The N70 lets you set and save for later “quick recall” (or QR) three different combinations of film advance mode, focus area, focus mode, metering system, exposure mode, flash sync mode, and exposure compensation. To do this, select all of those settings as you want them, then press the IN button. Then rotate the dial on the back of the camera to select 1, 2, or 3 in the yellow QR window on “the fan.” To select a QR mode, press the OUT button and rotate the dial to select 1, 2, or 3 in the QR window.

Two CR123 batteries power everything. The camera won’t operate without them. List price was $842 in 1994 when the N70 was new.

The N70 was optimized for the then-new D-series AF Nikkor lenses. Earlier AF Nikkors and non-AF Nikkors generally work on the camera, but without some metering modes.

To load film, open the back, insert the cartridge, pull the film across until the leader is in the takeup area, close the door, turn the N70 on, and press the shutter button.

All right, let’s talk about that dreaded “fan” UI. It’s different for sure, but it’s not hard to use.

  • First, select the function to adjust. Press the Function button and rotate the dial on the back of the camera. When the arrow points to the function you want to adjust, release the Function button.
  • Then set the value for that function. Press the Set button and rotate the dial to cycle through that function’s options. When you find the option you want, release the Set button.

The challenge with “the fan” is that every function is at the same level, even ones you use all the time. For example, I like to switch between programmed and aperture-priority modes. A separate PASM dial would place this control out front where it’s easy to access. All of the options would be clear by inspection, too. On the N70, I have to do the Function/Set dance to switch modes. I also can’t see all of the modes unless I cycle through them while holding down Set.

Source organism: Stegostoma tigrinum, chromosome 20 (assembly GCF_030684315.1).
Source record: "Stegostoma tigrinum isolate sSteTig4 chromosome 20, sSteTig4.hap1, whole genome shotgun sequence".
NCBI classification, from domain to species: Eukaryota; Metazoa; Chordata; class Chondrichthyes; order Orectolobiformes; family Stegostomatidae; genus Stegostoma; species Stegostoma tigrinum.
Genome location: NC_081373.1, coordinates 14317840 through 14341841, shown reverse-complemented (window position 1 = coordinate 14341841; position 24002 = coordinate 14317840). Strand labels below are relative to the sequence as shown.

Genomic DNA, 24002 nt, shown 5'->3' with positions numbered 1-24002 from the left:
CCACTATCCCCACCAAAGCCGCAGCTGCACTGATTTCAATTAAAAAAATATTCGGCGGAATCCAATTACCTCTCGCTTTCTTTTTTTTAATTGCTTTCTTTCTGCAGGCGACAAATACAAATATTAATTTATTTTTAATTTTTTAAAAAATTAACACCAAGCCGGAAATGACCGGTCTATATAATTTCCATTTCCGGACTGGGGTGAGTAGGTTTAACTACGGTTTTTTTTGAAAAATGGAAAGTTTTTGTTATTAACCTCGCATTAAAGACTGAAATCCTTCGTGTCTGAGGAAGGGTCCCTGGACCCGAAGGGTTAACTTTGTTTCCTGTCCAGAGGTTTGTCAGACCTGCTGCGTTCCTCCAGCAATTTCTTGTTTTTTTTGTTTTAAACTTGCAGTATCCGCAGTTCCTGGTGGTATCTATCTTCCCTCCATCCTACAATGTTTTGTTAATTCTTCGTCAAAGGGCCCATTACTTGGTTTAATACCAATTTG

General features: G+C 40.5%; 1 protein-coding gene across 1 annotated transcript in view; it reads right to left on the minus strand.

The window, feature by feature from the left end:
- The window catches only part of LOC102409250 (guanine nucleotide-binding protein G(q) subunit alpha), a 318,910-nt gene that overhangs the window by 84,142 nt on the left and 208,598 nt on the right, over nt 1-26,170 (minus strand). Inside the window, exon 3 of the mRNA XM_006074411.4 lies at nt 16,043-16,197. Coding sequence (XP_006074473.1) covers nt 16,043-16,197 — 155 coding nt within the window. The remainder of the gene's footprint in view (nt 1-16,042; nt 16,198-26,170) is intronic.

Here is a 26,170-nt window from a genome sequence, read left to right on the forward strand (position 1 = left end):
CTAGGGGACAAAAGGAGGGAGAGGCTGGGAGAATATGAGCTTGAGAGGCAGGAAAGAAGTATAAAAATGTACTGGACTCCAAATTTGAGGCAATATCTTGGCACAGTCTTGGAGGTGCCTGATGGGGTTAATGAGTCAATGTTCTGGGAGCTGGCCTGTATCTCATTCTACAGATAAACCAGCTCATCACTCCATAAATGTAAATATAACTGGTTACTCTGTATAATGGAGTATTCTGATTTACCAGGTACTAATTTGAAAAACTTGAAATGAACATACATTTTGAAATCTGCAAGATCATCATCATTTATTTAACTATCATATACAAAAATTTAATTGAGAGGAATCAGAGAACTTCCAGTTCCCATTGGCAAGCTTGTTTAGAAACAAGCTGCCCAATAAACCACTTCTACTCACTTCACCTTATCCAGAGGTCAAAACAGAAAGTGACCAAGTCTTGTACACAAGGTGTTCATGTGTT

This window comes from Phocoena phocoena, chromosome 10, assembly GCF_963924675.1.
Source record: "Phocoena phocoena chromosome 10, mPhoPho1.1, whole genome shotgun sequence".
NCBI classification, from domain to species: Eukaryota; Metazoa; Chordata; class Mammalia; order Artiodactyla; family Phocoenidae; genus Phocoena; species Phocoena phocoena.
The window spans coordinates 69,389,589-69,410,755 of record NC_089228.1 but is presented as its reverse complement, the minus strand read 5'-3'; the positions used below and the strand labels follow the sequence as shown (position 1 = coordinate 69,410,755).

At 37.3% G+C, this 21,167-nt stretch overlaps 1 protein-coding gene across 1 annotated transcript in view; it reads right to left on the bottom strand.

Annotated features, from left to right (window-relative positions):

But this doesn’t make the N70’s interface unusable. It’s just not optimal, and it takes a little getting used to. But it’s consistent and uncomplicated, and therefore learnable. People who hate it protest too much, I think.

By the way, if you like auto-everything SLRs, also check out my reviews of the Nikon N50 (here), N60 (here), N65 (here), and N90s (here). Also see my reviews of these Canons: the EOS 630 (here), the EOS 650 (here), and the EOS A2e (here). Or check out all of my camera reviews here.

In Program mode, the N70 is a perfectly good point-and-shoot SLR. That’s almost exclusively how I used it. I mounted my 28-80mm f/3.5-5.6D AF Nikkor lens and loaded some Kodak Max 400. This is an old auto service station in Thorntown, Indiana.

Getting lubricated

I imagine most people who bought an N70 back in the day wound up using it at factory settings. I sure did. Here’s an alleyway in Lebanon, Indiana.

One Way Alley

The N70 handled well. It’s almost as large and as heavy as my Nikon N90s, however, and I like that camera a whole lot more.

Old house in Lebanon

I photograph the entrance to the former Boone County Jail a lot, but always in black and white. It might surprise you to find that the door is turquoise.

Boone Co. Jail

I kept going with a roll of Kodak T-Max 100 I found forgotten in the freezer. I spent a partly sunny Saturday afternoon in Bloomington after having lunch with my children, all of whom live in or near that college town. Ohio State’s football team was in town to play the Indiana University team, and Kirkwood Avenue was full of fans. Many young women were walking around in these red-and-white striped pants.

Striped pants on Kirkwood

The N70 is hardly an inconspicuous camera, but nobody seemed to care that this middle-aged man was out photographing people.

Cafe Pizzaria

It probably helped that I wasn’t the only middle-aged man, as the group at the table below shows.

Nick's English Hut

The N70 performed well on this mostly cloudy day. If some of my favorite functions weren’t buried in “the fan” I might have done more with the N70 than leave it in P.

The Von Lee

When people ask me how to break into film photography, I tell them to start with an auto-everything SLR from the 1990s or early 2000s. You can shoot in P mode just to get a feel for film, and when you’re comfortable, try more advanced settings. The trouble with the Nikon N70 is that it’s hard to discover those advanced settings, especially if you don’t know what you want to try.

Puzzles in the window

To see more photos from this camera, check out my Nikon N70 gallery.

If you’re interested in one of these late film-era SLRs, the Nikon N70 isn’t a bad choice. But you will probably be happier with one that has a proper PASM mode dial rather than this multi-step function selector interface.

If you like old film cameras, check out all of my reviews here!